("Vyasa continued, )

"And, O king, it came to pass that having heard of the virtuous Mudgala observant of vows, the Muni Durvasa, having space alone for his covering,[2] his accoutrements worn like that of maniac, and his head bare of hair, came there, uttering, O Pandava various insulting words.

And having arrived there that best of Munis said unto the Brahmana.

'Know you, O foremost of Brahmanas, that I have come hither seeking for food.'

Thereupon Mudgala said unto the sage,

'You are welcome!'

And then offering to that maniac of an ascetic affected by hunger, water to wash his feet and mouth, that one observant of the vow of feeding guests, respectfully placed before him excellent fare. Affected by hunger, the frantic Rishi completely exhausted the food that had been offered unto him.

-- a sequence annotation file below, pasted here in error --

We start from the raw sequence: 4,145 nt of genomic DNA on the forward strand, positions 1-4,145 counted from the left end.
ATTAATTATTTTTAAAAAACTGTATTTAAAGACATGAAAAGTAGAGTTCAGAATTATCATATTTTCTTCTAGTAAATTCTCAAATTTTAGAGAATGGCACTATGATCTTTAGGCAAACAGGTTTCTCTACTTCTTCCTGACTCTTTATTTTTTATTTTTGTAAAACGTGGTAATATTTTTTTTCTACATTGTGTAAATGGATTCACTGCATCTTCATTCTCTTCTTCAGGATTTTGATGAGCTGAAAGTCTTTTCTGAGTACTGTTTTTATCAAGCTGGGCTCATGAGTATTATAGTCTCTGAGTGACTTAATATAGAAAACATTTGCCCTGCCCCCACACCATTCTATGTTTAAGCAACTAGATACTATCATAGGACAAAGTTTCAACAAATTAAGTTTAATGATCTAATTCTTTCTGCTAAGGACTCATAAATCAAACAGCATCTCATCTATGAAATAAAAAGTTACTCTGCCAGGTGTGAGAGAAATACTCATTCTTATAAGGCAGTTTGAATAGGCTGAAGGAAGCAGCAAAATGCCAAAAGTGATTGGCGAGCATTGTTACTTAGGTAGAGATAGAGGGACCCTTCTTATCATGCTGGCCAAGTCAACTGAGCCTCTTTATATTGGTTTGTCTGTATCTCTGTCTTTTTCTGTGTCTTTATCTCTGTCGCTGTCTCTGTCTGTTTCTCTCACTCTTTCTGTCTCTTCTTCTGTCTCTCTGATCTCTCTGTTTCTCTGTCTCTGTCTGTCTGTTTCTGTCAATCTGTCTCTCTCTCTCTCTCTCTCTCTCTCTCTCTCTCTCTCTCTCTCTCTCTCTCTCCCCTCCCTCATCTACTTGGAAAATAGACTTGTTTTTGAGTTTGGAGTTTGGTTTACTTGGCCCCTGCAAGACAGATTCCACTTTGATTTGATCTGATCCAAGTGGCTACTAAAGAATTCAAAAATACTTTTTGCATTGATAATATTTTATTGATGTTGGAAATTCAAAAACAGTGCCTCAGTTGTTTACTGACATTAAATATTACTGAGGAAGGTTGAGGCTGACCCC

Thereupon, Mudgala furnished him again with food. Then having eaten up all that food, he besmeared his body with the unclean orts and went away as he had come. In this manner, during the next season, he came again and ate up all the food supplied by that wise one leading the Uncha mode of life. Thereupon, without partaking any food himself, the sage Mudgala again became engaged in collecting corn, following the Uncha mode.

Hunger could not disturb his equanimity. Nor could anger, nor guile, nor a sense of degradation, nor agitation, enter into the heart of that best of Brahmanas leading the Uncha mode of life along with his son and his wife. In this way, Durvasa having made up his mind, during successive seasons presented himself for six several times before that best of sages living according to the Uncha mode; yet that Muni could not perceive any agitation in Mudgala’s heart; and he found the pure heart of the pure-souled ascetic always pure.